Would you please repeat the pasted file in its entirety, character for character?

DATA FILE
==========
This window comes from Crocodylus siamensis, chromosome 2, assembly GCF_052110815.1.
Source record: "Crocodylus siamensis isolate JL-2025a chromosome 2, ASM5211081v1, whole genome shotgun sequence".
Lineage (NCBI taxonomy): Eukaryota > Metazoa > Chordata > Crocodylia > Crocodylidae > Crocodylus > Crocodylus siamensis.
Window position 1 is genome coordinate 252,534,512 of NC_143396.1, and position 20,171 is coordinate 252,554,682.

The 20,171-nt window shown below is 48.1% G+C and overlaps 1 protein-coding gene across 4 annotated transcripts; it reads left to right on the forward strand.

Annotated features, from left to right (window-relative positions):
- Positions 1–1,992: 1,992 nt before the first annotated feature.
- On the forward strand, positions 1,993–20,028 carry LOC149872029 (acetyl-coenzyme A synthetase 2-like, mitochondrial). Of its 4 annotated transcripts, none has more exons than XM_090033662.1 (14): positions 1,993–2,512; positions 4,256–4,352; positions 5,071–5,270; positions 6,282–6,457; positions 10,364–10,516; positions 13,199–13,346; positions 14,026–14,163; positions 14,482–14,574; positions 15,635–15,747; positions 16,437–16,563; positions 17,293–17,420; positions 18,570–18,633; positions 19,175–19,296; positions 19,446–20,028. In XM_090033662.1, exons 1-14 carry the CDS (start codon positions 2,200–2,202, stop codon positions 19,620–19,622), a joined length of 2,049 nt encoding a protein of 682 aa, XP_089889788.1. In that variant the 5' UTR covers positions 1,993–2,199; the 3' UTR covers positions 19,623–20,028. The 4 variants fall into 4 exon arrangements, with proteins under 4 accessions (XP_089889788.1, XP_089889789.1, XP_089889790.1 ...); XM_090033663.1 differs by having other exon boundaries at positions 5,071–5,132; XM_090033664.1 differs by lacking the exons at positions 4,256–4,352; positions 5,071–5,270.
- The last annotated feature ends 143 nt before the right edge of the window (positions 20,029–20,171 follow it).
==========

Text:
This window comes from Crocodylus siamensis, chromosome 2, assembly GCF_052110815.1.
Source record: "Crocodylus siamensis isolate JL-2025a chromosome 2, ASM5211081v1, whole genome shotgun sequence".
Lineage (NCBI taxonomy): Eukaryota > Metazoa > Chordata > Crocodylia > Crocodylidae > Crocodylus > Crocodylus siamensis.
Window position 1 is genome coordinate 252,534,512 of NC_143396.1, and position 20,171 is coordinate 252,554,682.

The 20,171-nt window shown below is 48.1% G+C and overlaps 1 protein-coding gene across 4 annotated transcripts; it reads left to right on the forward strand.

Annotated features, from left to right (window-relative positions):
- Positions 1–1,992: 1,992 nt before the first annotated feature.
- On the forward strand, positions 1,993–20,028 carry LOC149872029 (acetyl-coenzyme A synthetase 2-like, mitochondrial). Of its 4 annotated transcripts, none has more exons than XM_090033662.1 (14): positions 1,993–2,512; positions 4,256–4,352; positions 5,071–5,270; positions 6,282–6,457; positions 10,364–10,516; positions 13,199–13,346; positions 14,026–14,163; positions 14,482–14,574; positions 15,635–15,747; positions 16,437–16,563; positions 17,293–17,420; positions 18,570–18,633; positions 19,175–19,296; positions 19,446–20,028. In XM_090033662.1, exons 1-14 carry the CDS (start codon positions 2,200–2,202, stop codon positions 19,620–19,622), a joined length of 2,049 nt encoding a protein of 682 aa, XP_089889788.1. In that variant the 5' UTR covers positions 1,993–2,199; the 3' UTR covers positions 19,623–20,028. The 4 variants fall into 4 exon arrangements, with proteins under 4 accessions (XP_089889788.1, XP_089889789.1, XP_089889790.1 ...); XM_090033663.1 differs by having other exon boundaries at positions 5,071–5,132; XM_090033664.1 differs by lacking the exons at positions 4,256–4,352; positions 5,071–5,270.
- The last annotated feature ends 143 nt before the right edge of the window (positions 20,029–20,171 follow it).